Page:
VISIT TO AN ARTIST’S ORCHARD GARDEN ON MURANO AND A SCARPA GARDEN IN VENICE
Dinner in Vini da Arturo where I ate pasta with a very delicious sauce made from raddichio da Treviso which had been cooked for five hours (a clove of garlic, half an onion , half a cup of olive oil, basil and parsley and a kilo of raddichio – add water every ten minutes, add half a cup of cream and parmesan before serving, since you ask). We got talking to New York artist, Judi Harvest http://www.judiharvest.com , who invited us to meet her the next day at her Biennale show – Denatured – which takes the form of a honey bee garden on the island of Murano with beehives painted the colours of the fishermens’ houses on Burano
image courtesy of ‘Denatured Honeybees+Murano’catalogue
and an exhibition of glass honey vessels and paintings at the elegant Scola die Batioro e Tiraoro – the eighteenth century building on the Grand Canal that was once the headquarters of the city’s goldworkers. Judi worked with master glassblower Giorgio Giuman and his family at the Linea Arianna factory on Murano to create the beautiful abstracted glass vessels in gorgeous, glowing honey-inspired colours – from olive to deep amber to a clear lavender. The vessels are a celebration of the sensuous, viscous quality of both honey and molten glass and the use of found chicken wire as a framing device, with the blown glass bulging stickily through, perfectly echoes the rhythmical, hexagonal structure of honeycomb.
image courtesy of ‘Denatured Honeybees+Murano’
At the heart of the exhibition, suspended from the ceiling with the grandeur and glittering allure of the finest Venetian chandelier, is ‘Monumental Hive’ – made from porcelain, beeswax, goldleaf and resin and which took six months to construct.
image courtesy of ‘Denatured honeybees + Murano’ cataloge.
As we ride in the water taxi over to the factory, Judi explains how the exhibition was conceived. She had become increasingly aware of both the global environmental crisis in the dwindling honey bee population and the saddening local decline of handmade glassmaking in Murano – a seven hundred year old tradition being increasingly and aggressively replaced by cheap imports from China and Eastern Europe.
In New York, to find out more about bees, Judi set up beehives on her studio roof terrace (keeping bees has, amazingly, only been legal in New York City since 2010) and became involved with Bees Without Borders ( http://www.bestbees.com) a brilliant small charity whose aim is to reduce poverty by teaching beekeeping skills around the world.
In Venice, as she set about making her work in glass for her exhibition, she also took on the extraordinary – and pretty much single handed – task of making a real, durable bee friendly garden in the neglected grounds of the factory on Murano.
It was brilliant to visit the garden with her. We spent time in the factory first – a wonderful place with the raw, ramshackle, treasure trove quality of the best studios and workshops –
and then we entered the almost story book world of the walled garden with the brightly painted beehives as the focal point and fruit trees – pomegranate, peach, pear, cherry, apple and quince – encircled with cushions of lavender and sage.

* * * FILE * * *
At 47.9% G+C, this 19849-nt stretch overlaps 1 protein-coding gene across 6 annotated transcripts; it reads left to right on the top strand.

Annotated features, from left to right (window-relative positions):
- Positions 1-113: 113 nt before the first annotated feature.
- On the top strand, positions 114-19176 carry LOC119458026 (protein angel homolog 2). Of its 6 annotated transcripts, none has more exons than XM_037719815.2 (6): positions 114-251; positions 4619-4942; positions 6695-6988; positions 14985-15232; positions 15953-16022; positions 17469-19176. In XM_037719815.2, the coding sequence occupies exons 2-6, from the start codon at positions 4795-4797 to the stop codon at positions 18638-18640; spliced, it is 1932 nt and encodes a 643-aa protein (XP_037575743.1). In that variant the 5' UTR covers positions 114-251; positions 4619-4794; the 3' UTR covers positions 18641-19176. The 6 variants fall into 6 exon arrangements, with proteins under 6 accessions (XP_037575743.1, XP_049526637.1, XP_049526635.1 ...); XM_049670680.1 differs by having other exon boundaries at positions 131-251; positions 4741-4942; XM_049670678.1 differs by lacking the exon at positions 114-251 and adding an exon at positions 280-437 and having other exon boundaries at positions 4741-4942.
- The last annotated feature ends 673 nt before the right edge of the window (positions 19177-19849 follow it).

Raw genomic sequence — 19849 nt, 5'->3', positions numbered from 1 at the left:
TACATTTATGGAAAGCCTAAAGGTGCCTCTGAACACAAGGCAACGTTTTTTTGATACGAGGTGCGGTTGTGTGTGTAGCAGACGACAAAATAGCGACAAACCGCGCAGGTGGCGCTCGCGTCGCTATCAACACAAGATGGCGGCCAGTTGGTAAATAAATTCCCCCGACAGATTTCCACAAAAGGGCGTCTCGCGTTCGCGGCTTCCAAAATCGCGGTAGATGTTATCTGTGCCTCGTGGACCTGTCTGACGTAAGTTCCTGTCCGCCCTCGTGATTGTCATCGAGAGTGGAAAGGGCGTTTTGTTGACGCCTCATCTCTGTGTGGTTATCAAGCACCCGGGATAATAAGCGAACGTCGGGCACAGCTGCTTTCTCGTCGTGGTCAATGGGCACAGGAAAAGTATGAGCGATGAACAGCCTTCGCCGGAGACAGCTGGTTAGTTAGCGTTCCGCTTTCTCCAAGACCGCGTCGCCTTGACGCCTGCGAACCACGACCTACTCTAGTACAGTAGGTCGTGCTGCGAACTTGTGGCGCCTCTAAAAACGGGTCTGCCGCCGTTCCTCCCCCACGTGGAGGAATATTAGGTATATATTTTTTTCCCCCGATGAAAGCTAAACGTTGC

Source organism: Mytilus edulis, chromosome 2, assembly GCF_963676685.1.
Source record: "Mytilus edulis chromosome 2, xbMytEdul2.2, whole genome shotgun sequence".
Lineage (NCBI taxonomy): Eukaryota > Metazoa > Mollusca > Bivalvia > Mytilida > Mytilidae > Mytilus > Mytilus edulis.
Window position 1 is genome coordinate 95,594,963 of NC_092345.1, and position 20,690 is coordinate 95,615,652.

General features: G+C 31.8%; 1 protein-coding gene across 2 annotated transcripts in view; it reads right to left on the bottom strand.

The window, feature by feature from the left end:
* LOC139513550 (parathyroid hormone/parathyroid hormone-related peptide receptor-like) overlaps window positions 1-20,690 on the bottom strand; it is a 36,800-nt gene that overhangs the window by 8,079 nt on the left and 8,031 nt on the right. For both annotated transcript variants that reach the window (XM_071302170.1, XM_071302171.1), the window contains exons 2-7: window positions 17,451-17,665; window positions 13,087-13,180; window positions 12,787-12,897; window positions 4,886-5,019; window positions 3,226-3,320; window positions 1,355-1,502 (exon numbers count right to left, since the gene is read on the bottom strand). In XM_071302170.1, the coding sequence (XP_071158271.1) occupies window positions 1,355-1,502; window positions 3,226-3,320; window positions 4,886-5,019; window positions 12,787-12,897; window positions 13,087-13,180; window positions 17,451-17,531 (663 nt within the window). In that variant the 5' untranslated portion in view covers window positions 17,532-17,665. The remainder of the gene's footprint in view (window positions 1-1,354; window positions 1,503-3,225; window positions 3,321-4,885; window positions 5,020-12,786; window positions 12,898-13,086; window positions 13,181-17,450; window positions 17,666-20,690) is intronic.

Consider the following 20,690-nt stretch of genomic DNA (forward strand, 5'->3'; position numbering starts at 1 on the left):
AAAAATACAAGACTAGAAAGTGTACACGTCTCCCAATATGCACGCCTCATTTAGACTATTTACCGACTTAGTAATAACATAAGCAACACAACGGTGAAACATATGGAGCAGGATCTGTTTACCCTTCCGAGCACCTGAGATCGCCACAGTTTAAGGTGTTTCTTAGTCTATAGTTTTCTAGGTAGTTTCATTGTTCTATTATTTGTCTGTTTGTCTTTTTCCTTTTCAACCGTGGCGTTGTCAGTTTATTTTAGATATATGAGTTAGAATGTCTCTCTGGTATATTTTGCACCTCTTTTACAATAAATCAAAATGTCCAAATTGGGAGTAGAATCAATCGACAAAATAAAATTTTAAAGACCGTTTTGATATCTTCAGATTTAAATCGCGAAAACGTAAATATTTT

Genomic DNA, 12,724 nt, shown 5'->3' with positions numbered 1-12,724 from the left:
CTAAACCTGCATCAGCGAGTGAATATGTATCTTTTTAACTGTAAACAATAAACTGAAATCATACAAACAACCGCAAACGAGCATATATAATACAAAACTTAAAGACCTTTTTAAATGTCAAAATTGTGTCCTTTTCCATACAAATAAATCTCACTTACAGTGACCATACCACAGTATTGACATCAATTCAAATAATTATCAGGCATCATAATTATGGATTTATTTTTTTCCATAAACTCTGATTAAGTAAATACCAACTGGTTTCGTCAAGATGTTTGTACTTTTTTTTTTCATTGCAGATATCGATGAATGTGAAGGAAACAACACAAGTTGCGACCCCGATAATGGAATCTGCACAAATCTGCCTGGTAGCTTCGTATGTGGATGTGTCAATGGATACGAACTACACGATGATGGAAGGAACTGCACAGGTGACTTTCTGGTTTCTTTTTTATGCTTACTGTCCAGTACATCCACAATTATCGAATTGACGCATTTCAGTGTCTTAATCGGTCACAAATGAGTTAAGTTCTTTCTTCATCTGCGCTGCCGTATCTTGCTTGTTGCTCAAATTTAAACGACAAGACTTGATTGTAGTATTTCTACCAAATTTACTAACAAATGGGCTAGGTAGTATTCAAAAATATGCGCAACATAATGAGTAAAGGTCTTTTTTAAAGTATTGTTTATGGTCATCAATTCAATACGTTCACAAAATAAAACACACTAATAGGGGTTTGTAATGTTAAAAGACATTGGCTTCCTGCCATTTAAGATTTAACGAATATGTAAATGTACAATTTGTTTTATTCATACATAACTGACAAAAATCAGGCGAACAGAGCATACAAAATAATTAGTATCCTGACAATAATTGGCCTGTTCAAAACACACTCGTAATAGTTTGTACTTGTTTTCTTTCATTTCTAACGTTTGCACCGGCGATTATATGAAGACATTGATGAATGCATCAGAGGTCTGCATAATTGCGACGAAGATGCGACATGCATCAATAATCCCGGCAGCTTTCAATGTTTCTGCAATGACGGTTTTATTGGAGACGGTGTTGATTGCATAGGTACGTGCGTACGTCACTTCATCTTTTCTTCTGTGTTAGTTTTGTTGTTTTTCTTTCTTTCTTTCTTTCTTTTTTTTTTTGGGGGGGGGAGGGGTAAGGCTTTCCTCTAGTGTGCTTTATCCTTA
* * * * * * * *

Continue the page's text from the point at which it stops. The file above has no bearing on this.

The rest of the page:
This tranquil space does not betray the dogged hard graft it took to make it. Once the ground was cleared of rubbish and broken glass, everything – soil, turf, trees, plants, bee hives – had to be sourced somehow from the nearest possible point, brought in by freight boat and installed in the heavy rains and aqua alta of early spring 2013.
But the impact of the garden has been significant beyond the scope of the exhibition – it has had a powerful effect of the pride and self esteem of the Giuman family – finally a place to go when there is a chance to take a break from the intense heat and dusty concentration of glass blowing. Giorgio’s daughter made the sweet threshold sign ” il giardino delle api” out of glass beads. Already the history of the garden is taking off by itself – and honey and fruit will be harvested for years to come.
We have lunch in a great workers’ cafe/restaurant, Trattoria Bar Serenella dal Coco just next door to both the glass factory and the Serenella vaporetto stop. Surely the cheapest spaghetti vongole you will find in Venice?
In the afternoon we take the vaporetto to the island of Torcello to see the cathedral of Santa Maria Dell’ Assunta. The cathedral was built in the Seventh Century and is most famous for its Byzantine mosaics. image by Remi Mathis via Wikipedia Commons
As well as the gorgeous elongated simplicity of the Madonna and Child on a gold ground which fills the entire curve of the apse, I am captivated first by the pale zig zag marble of the walls and then the marble floor.
A bold, inventive, delicate patchwork of ochre, russet, black, green, grey and white. A celebration of whatever could be sourced over the years.
Later in the afternoon we enjoy an elegant, 20th Century interpretation of the same materials at the Fondazione Querini Stampalia. The ground floor interior and garden of this sixteenth century palazzo now art gallery were brilliantly redesigned by Venetian Architect Carlo Stampa in the early sixties.
I am utterly charmed by the incredible quality and detail of his work here. I love the spare geometric ironwork of the pair of gates which lead – tantalisingly – straight into the milky water of the canal,
and the graceful double row of precious and semi precious tiles set into a speckled concrete wall.
One of the city’s red painted benches waits confidently in a crumbling square.
Even the museum posters plastered onto corrugated iron seem to be a symbol of the beautiful and endlessly creative city which is always the same but always slightly changing.